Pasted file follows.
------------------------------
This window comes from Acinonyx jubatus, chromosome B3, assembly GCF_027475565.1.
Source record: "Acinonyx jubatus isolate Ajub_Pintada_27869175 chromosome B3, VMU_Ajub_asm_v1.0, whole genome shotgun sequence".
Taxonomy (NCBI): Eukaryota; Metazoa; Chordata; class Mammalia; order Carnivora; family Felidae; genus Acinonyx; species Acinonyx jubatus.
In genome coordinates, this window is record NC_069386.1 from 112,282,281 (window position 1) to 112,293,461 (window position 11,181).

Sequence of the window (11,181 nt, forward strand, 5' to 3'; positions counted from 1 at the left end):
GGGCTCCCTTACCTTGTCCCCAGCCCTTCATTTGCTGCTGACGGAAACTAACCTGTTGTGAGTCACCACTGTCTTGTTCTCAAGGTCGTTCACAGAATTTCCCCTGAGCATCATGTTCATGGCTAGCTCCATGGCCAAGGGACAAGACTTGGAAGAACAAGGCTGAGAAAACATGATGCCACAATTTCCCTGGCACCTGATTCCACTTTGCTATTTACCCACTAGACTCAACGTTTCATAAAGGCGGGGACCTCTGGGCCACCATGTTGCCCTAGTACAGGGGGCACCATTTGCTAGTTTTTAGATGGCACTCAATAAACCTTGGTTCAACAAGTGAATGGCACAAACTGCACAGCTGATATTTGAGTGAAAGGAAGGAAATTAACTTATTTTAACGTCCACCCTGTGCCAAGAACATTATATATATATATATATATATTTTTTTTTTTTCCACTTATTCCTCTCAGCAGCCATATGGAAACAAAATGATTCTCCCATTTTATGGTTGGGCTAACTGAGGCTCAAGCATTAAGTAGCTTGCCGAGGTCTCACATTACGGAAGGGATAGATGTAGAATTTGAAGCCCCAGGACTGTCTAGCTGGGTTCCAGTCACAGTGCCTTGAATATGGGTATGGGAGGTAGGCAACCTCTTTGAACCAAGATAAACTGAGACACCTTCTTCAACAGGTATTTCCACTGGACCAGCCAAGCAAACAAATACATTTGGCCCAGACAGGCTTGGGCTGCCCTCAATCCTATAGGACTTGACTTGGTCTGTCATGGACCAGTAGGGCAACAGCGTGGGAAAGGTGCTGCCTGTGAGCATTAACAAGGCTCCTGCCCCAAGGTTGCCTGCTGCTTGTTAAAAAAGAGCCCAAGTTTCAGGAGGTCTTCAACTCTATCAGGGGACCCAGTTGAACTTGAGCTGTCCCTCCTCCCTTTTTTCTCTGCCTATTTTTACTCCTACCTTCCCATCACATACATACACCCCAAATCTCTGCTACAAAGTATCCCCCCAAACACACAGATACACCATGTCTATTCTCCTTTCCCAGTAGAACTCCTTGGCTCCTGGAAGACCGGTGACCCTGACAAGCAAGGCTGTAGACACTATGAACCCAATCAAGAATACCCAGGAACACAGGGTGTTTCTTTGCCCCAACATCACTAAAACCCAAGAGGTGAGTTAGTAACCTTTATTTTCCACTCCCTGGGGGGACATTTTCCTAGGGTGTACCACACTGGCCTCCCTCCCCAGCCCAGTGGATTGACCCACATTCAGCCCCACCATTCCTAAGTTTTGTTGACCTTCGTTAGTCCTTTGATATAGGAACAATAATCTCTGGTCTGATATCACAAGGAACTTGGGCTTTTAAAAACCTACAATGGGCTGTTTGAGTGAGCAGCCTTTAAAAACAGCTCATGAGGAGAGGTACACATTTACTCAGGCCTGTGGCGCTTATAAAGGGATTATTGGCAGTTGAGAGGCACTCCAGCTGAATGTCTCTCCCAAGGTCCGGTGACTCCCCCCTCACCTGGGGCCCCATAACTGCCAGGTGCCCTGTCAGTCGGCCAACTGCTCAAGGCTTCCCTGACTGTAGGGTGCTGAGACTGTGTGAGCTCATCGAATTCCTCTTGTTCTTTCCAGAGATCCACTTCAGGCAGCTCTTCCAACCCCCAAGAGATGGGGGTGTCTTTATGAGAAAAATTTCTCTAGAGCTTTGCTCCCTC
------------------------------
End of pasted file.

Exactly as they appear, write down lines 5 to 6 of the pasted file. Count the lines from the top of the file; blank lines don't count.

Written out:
Sequence of the window (11,181 nt, forward strand, 5' to 3'; positions counted from 1 at the left end):
GGGCTCCCTTACCTTGTCCCCAGCCCTTCATTTGCTGCTGACGGAAACTAACCTGTTGTGAGTCACCACTGTCTTGTTCTCAAGGTCGTTCACAGAATTTCCCCTGAGCATCATGTTCATGGCTAGCTCCATGGCCAAGGGACAAGACTTGGAAGAACAAGGCTGAGAAAACATGATGCCACAATTTCCCTGGCACCTGATTCCACTTTGCTATTTACCCACTAGACTCAACGTTTCATAAAGGCGGGGACCTCTGGGCCACCATGTTGCCCTAGTACAGGGGGCACCATTTGCTAGTTTTTAGATGGCACTCAATAAACCTTGGTTCAACAAGTGAATGGCACAAACTGCACAGCTGATATTTGAGTGAAAGGAAGGAAATTAACTTATTTTAACGTCCACCCTGTGCCAAGAACATTATATATATATATATATATATTTTTTTTTTTTCCACTTATTCCTCTCAGCAGCCATATGGAAACAAAATGATTCTCCCATTTTATGGTTGGGCTAACTGAGGCTCAAGCATTAAGTAGCTTGCCGAGGTCTCACATTACGGAAGGGATAGATGTAGAATTTGAAGCCCCAGGACTGTCTAGCTGGGTTCCAGTCACAGTGCCTTGAATATGGGTATGGGAGGTAGGCAACCTCTTTGAACCAAGATAAACTGAGACACCTTCTTCAACAGGTATTTCCACTGGACCAGCCAAGCAAACAAATACATTTGGCCCAGACAGGCTTGGGCTGCCCTCAATCCTATAGGACTTGACTTGGTCTGTCATGGACCAGTAGGGCAACAGCGTGGGAAAGGTGCTGCCTGTGAGCATTAACAAGGCTCCTGCCCCAAGGTTGCCTGCTGCTTGTTAAAAAAGAGCCCAAGTTTCAGGAGGTCTTCAACTCTATCAGGGGACCCAGTTGAACTTGAGCTGTCCCTCCTCCCTTTTTTCTCTGCCTATTTTTACTCCTACCTTCCCATCACATACATACACCCCAAATCTCTGCTACAAAGTATCCCCCCAAACACACAGATACACCATGTCTATTCTCCTTTCCCAGTAGAACTCCTTGGCTCCTGGAAGACCGGTGACCCTGACAAGCAAGGCTGTAGACACTATGAACCCAATCAAGAATACCCAGGAACACAGGGTGTTTCTTTGCCCCAACATCACTAAAACCCAAGAGGTGAGTTAGTAACCTTTATTTTCCACTCCCTGGGGGGACATTTTCCTAGGGTGTACCACACTGGCCTCCCTCCCCAGCCCAGTGGATTGACCCACATTCAGCCCCACCATTCCTAAGTTTTGTTGACCTTCGTTAGTCCTTTGATATAGGAACAATAATCTCTGGTCTGATATCACAAGGAACTTGGGCTTTTAAAAACCTACAATGGGCTGTTTGAGTGAGCAGCCTTTAAAAACAGCTCATGAGGAGAGGTACACATTTACTCAGGCCTGTGGCGCTTATAAAGGGATTATTGGCAGTTGAGAGGCACTCCAGCTGAATGTCTCTCCCAAGGTCCGGTGACTCCCCCCTCACCTGGGGCCCCATAACTGCCAGGTGCCCTGTCAGTCGGCCAACTGCTCAAGGCTTCCCTGACTGTAGGGTGCTGAGACTGTGTGAGCTCATCGAATTCCTCTTGTTCTTTCCAGAGATCCACTTCAGGCAGCTCTTCCAACCCCCAAGAGATGGGGGTGTCTTTATGAGAAAAATTTCTCTAGAGCTTTGCTCCCTC